Amid the big stem cell news, the second half of what the president did yesterday–in essence, order his science adviser to conduct a government-wide scientific housecleaning–has gotten less attention. But it’s remarkably important if we want to get over the science problems of the Bush years. In my latest Science Progress column, I explore the meaning of the president’s memorandum setting forth this objective. To wit:
The whole problem with the Bush administration’s responses to many allegations of political interference with science is that the answer was always the same: Nothing to see here folks, move along. Repeatedly, Bush spokespeople-Marburger, and also various press secretaries-simply asserted that all the whistleblowers were wrong, all the journalists were wrong, heck, anybody was wrong who suggested anything untoward had happened. They didn’t seriously investigate the problems; they dismissed the idea that there were any problems. Needless to say, it wasn’t a very credible approach.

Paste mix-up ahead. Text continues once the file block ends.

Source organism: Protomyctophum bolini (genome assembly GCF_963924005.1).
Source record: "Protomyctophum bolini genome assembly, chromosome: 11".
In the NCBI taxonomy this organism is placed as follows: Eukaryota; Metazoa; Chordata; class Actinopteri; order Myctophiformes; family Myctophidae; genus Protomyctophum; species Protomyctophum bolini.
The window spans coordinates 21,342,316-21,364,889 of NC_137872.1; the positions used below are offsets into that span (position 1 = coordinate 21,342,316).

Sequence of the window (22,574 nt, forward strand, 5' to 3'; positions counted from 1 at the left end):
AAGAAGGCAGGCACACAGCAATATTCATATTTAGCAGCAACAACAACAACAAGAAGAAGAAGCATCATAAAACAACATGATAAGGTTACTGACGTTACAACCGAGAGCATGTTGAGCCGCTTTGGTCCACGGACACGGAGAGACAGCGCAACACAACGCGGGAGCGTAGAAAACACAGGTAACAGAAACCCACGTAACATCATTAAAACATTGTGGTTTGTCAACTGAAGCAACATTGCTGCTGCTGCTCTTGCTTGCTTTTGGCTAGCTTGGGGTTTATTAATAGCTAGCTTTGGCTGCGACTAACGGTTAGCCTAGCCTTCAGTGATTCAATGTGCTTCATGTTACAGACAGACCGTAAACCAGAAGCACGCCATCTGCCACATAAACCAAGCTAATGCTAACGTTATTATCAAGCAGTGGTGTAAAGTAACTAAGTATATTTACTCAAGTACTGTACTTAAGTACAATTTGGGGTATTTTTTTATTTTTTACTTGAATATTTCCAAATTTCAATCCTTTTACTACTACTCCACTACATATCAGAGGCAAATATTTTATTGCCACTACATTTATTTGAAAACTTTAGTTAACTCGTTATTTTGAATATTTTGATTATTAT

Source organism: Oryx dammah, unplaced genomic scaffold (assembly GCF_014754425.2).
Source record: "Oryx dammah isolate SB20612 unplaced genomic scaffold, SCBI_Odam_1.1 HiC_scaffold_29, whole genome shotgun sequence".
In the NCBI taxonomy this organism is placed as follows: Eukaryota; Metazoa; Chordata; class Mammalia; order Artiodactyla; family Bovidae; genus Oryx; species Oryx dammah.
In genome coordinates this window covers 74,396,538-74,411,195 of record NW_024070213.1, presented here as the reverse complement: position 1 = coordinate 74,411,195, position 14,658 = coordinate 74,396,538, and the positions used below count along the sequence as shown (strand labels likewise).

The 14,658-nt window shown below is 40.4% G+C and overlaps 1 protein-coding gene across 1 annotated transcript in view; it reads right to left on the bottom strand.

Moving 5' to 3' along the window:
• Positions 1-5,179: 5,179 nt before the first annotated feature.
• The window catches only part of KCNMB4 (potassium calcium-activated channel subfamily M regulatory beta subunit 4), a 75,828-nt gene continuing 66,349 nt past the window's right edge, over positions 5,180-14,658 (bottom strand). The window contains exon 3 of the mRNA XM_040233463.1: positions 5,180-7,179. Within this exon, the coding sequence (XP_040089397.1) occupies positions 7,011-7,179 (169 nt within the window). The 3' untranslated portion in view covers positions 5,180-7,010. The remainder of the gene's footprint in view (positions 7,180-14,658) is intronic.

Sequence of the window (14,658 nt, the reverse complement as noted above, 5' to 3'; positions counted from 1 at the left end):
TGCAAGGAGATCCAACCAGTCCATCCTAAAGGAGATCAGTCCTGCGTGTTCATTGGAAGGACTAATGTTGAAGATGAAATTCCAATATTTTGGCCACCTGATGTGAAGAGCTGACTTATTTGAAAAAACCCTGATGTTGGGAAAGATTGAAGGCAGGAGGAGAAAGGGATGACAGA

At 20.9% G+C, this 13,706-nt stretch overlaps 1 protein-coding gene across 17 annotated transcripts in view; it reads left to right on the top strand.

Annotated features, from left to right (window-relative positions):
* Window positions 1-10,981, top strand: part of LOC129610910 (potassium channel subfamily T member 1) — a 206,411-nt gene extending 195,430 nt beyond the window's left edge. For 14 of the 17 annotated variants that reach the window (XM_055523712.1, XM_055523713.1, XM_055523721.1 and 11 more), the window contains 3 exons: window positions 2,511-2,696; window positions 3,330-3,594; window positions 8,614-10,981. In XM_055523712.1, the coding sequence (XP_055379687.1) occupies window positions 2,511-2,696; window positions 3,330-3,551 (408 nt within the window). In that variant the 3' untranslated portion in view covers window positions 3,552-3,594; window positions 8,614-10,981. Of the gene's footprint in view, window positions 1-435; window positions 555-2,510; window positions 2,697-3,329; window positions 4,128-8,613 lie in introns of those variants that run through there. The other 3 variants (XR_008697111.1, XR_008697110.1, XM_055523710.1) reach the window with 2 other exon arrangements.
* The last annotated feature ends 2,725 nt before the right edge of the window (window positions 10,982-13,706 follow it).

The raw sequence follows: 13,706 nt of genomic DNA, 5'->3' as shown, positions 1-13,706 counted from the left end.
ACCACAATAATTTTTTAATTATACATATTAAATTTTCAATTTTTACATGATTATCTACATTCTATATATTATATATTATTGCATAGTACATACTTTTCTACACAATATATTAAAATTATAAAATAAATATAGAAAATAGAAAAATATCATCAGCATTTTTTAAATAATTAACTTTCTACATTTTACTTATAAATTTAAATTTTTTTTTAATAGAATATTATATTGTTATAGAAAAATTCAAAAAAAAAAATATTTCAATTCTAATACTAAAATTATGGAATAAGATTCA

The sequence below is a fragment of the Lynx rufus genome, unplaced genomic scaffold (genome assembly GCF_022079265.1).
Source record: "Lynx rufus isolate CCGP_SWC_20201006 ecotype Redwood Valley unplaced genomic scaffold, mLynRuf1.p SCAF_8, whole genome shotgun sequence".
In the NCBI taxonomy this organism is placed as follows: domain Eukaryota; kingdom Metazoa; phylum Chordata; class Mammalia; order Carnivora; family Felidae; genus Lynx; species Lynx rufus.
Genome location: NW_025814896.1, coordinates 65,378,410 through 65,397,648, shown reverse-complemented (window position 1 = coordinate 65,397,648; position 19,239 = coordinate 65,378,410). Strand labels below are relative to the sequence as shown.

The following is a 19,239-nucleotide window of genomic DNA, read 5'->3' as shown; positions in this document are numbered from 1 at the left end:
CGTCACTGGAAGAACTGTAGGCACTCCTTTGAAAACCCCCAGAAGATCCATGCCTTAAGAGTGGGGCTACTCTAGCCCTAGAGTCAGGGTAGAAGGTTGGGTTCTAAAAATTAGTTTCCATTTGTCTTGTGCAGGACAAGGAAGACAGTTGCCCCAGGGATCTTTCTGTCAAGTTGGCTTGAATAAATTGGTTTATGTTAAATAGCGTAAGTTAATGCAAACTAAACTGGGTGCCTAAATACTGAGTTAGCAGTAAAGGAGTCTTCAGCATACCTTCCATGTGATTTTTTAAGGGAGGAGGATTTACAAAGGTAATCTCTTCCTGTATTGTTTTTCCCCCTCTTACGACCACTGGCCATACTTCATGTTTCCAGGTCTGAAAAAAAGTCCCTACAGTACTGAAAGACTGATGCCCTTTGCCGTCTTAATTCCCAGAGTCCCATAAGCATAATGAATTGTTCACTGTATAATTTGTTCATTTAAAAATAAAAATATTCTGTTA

Now, not only can we hope for a more transparent method of dealing with any potential new politics and science allegations; we can also hope for a much stronger presidential science adviser with the power to investigate them. For that’s perhaps the most significant aspect of the President’s scientific integrity memorandum. It puts John Holdren on a par with the heads of the federal agencies-with the cabinet-who need to report to him to show that their houses are in order. In other words, he’ll serve as a central science czar whose role is to provide good advice and preserve informational integrity, and who will actually be listened to and heeded.
Now, if we could only get Holdren through the Senate and into his job.
You can read the full column here.